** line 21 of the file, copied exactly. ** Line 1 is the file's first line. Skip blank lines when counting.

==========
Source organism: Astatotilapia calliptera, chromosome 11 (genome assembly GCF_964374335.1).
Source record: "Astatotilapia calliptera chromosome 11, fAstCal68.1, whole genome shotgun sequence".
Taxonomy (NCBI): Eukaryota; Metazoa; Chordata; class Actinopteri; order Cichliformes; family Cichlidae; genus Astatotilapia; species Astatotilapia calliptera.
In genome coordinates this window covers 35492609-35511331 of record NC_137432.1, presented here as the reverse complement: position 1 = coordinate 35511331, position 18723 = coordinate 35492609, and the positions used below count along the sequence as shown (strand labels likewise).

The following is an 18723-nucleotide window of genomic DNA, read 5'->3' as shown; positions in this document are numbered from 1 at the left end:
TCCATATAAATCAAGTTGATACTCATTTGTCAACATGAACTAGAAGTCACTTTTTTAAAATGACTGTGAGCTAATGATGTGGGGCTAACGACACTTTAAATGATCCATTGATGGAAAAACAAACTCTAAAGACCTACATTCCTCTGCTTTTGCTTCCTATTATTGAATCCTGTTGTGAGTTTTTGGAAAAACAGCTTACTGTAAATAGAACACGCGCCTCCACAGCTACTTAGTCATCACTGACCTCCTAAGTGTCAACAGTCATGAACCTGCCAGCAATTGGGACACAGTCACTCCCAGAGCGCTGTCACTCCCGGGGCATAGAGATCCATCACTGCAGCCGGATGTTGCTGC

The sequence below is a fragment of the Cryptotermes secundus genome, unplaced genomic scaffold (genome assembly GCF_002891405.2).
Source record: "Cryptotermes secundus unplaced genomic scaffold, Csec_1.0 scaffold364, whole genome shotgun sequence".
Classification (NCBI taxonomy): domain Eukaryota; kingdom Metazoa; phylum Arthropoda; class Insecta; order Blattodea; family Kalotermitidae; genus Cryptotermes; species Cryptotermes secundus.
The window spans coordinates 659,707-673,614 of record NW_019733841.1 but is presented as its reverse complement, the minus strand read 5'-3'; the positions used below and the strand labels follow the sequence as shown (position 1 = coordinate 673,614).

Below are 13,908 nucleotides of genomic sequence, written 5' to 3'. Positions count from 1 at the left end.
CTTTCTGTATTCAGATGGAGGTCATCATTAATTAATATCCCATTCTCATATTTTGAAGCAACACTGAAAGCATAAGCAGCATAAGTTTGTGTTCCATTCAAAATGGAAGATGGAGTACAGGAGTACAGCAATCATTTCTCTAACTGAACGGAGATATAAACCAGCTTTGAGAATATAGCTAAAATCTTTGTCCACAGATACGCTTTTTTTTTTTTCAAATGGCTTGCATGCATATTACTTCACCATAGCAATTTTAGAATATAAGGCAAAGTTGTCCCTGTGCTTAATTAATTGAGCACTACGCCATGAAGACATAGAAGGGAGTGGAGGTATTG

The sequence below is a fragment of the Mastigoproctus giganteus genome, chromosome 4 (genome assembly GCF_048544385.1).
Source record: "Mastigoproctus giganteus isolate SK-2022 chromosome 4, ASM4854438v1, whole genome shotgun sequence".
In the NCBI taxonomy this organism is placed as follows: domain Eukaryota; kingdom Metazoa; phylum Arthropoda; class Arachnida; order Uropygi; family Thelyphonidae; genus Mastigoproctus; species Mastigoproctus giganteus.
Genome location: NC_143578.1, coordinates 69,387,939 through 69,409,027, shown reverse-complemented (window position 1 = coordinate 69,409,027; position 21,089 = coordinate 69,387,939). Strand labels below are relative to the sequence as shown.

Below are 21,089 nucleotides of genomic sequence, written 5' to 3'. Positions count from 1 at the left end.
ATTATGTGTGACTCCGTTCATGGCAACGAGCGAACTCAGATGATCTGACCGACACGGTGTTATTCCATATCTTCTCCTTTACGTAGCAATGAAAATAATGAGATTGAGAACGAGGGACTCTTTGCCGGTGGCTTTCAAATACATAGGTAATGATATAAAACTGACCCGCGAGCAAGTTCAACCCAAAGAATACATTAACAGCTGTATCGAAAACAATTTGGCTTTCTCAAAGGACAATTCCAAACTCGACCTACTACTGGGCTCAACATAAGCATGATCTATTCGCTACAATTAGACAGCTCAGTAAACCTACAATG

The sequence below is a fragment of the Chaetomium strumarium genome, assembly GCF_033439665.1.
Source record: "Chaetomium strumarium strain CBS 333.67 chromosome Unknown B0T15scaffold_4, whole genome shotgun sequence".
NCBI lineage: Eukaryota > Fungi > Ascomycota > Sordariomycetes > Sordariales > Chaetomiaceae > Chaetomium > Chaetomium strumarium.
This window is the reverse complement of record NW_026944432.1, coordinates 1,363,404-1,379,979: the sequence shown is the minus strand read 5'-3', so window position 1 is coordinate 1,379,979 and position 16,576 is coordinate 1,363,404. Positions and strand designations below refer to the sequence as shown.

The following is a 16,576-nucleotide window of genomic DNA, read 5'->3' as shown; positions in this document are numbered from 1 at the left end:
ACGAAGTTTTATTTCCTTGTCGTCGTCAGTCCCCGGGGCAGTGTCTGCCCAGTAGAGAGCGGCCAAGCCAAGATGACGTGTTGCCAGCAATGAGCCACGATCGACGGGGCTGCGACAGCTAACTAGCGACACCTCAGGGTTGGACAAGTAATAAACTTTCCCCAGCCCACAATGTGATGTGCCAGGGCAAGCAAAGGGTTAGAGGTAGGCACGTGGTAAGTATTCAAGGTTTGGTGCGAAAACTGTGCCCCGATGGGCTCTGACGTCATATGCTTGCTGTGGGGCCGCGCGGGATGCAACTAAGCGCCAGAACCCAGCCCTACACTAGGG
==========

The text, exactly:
NCBI lineage: Eukaryota > Fungi > Ascomycota > Sordariomycetes > Sordariales > Chaetomiaceae > Chaetomium > Chaetomium strumarium.